I also have a group of adventurous extranjeros (in this case, American) friends from my program, and thought we haven’t even strayed that far from our city, we’ve come to know a bit of Chile’s strikingly exotic landscape. Highlights have been the sand dunes, where it’s popular to sand board and stay late for drinks and the sunset, and La Campana, a beautiful national park in the nearby city of Olmué, only an hour’s train ride away. I’ve also toured La Sebastiana, one of three of Pablo Neruda’s homes in Chile, and some of the amazing graffiti on the streets and hills of Valparaíso. But my favorite thing to do is the most simple: head down to the beach (a ten minute walk from my house) with a few amigos to enjoy the sun during the afternoon or watch the sunset in the evening. Frequently we’ll be graced by the company of a seal, Peruvian flautist, surfers, scuba divers, and/or a bottle of Chilean vino.
And now, a word on the things that may fall into what I find a somewhat annoying term: culture shock. “Sentiste el temblor?” (“Did you feel the earthquake tremor?”) my host mom asked me last week as I was heading out the door to meet friends downtown. I didn’t, but apparently if there’s a tremor and you are sitting down, chances are you’ll feel it. “Tranquilo,” (“stay calm”) she says, and she adds that if there are more tremors, people on the streets may make a commotion, but I shouldn’t worry. As you may know, the area of Chile I’m living in was not affected too badly by the earthquake, but evidence remains in the cracks in the walls of many buildings. Apparently, the worst part about the earthquake in this area was the breakdown of communication; cell phones and internet didn’t work for an extended period of time. Although living in an active seismic zone is rather unnerving, most people I’ve talked to have a calm attitude concerning earthquakes. After all, it’s not exactly an occurrence any of us have control over. The potential for a tsunami is also a topic of concern, but I’ve attended various presentations on safety protocol and have explicit instructions from my host mom to book it up the hill to my grandparent’s house if there is a tsunami warning.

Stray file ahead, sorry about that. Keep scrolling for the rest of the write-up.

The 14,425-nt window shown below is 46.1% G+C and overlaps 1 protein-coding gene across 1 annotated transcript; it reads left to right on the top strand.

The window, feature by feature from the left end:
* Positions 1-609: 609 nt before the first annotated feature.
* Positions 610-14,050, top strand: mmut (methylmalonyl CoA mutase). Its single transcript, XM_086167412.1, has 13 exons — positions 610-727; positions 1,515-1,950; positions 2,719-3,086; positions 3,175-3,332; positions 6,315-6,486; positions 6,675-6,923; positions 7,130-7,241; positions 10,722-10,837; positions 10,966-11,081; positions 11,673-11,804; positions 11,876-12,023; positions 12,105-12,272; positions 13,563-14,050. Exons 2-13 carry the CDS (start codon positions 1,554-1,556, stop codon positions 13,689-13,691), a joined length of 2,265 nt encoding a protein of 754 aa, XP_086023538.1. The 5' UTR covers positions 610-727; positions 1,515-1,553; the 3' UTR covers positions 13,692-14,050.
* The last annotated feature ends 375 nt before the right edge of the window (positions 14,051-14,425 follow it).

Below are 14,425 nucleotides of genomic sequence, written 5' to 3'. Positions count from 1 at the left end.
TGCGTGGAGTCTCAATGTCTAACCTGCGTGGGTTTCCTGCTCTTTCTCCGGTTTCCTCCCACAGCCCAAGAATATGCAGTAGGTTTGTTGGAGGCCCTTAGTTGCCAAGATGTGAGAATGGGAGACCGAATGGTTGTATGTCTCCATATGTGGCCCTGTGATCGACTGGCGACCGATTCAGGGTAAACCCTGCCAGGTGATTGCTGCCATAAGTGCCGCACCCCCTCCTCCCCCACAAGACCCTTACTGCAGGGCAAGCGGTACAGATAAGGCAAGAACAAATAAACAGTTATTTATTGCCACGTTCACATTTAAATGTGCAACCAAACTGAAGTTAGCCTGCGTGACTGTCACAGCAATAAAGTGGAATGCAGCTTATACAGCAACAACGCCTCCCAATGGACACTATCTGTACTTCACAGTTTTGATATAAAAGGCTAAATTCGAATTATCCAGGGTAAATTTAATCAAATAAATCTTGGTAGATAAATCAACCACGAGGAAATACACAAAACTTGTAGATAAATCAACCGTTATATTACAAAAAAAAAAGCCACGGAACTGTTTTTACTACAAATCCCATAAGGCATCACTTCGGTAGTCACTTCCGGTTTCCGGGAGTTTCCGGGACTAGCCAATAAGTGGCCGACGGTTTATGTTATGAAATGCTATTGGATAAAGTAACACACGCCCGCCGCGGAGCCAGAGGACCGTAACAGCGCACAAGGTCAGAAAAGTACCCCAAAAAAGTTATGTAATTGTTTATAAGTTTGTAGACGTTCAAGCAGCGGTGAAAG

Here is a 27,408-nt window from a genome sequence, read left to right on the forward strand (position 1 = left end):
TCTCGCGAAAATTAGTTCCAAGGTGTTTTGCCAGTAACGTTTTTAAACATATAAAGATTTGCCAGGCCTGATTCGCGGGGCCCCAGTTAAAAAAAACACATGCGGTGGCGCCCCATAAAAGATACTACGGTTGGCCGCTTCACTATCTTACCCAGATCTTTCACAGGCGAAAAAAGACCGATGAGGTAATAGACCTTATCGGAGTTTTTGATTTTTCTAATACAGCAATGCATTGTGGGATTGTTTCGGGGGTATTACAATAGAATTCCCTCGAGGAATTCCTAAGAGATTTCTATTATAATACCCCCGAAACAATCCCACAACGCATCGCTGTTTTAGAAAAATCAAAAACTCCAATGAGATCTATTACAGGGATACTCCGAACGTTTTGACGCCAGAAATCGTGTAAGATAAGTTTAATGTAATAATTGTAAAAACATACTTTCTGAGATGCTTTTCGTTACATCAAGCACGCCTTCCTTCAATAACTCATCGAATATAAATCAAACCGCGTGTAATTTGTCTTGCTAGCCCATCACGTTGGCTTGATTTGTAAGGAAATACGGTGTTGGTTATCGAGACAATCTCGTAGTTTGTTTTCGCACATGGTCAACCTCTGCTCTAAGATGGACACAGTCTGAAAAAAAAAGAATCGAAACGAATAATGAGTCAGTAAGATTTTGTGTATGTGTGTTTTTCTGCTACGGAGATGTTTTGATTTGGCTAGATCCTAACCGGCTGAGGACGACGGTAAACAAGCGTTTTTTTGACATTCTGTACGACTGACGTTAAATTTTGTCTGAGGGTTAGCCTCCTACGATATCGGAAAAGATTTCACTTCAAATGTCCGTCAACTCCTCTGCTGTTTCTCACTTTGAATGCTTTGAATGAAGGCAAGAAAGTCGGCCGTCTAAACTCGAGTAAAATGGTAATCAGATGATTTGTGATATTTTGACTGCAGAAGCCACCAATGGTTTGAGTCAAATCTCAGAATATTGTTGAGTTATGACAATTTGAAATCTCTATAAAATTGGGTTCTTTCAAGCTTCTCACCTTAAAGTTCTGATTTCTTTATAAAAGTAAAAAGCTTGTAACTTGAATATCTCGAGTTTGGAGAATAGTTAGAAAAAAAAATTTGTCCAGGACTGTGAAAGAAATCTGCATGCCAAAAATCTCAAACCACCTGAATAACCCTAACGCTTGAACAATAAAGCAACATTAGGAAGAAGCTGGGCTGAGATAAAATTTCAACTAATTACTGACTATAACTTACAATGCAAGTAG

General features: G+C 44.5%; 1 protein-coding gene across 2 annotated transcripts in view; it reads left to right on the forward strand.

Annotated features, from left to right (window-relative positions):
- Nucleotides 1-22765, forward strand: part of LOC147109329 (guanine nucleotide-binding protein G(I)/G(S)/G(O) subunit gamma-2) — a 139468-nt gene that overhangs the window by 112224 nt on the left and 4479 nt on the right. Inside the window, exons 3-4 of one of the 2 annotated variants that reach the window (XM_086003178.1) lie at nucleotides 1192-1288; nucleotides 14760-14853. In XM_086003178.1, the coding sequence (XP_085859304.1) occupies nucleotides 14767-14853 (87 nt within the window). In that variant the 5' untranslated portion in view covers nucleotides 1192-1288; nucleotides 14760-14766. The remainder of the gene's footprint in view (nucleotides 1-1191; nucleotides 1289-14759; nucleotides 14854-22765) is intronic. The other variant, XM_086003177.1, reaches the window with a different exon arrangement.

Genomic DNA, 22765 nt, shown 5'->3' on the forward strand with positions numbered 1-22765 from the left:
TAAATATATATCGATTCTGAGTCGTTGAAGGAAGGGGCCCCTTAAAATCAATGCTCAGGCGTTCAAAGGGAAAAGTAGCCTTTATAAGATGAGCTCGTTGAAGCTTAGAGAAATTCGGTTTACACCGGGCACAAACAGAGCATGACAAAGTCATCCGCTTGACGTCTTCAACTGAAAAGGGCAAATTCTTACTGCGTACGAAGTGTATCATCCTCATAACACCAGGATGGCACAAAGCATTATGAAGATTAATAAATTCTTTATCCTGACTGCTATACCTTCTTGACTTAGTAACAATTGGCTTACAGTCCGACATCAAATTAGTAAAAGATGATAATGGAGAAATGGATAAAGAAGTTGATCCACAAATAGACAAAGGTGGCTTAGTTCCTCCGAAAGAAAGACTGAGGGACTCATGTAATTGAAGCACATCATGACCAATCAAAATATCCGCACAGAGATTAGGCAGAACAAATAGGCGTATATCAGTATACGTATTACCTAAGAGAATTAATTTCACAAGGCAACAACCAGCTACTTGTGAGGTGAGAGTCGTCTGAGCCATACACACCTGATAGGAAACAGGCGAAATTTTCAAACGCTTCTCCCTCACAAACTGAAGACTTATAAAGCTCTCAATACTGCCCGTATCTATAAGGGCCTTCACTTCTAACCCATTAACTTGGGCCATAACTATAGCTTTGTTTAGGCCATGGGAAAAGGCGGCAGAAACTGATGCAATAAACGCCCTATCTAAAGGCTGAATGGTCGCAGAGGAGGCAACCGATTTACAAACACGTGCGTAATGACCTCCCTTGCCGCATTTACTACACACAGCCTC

In addition to national disasters, I’ve been warned that the street dogs of Chile are occasionally a danger. Although I’m always inclined to pet the average twenty dogs per block I see every day, I know people who have been bitten, chased, or flea-ridden from these adorable residents. So far, I haven’t had any problems, but in the back of my mind is a story from friend who was cornered by a group of over a dozen growling dogs a few blocks from home and was forced to jump in a taxi to evade what he claimed could have turned into a mauling.
However, I must digress from the topic of angry dogs and terremottos, because in my opinion, Chile is overall a safe place, especially the city I’m living in. In fact, the scariest thing I’ve encountered personally has been gas-powered hot water. Every time I want to shower, I need to light a pilot above a large gas tank, and have a limited number of seconds to get the pilot to light. Despite feeling nervous each time I light a match, I have to reassure myself that if this is the scariest situation I’ve been in so far, I’m lucky. I’ll try to post an update on my classes and more adventures in the next couple weeks! Que te vayas bien.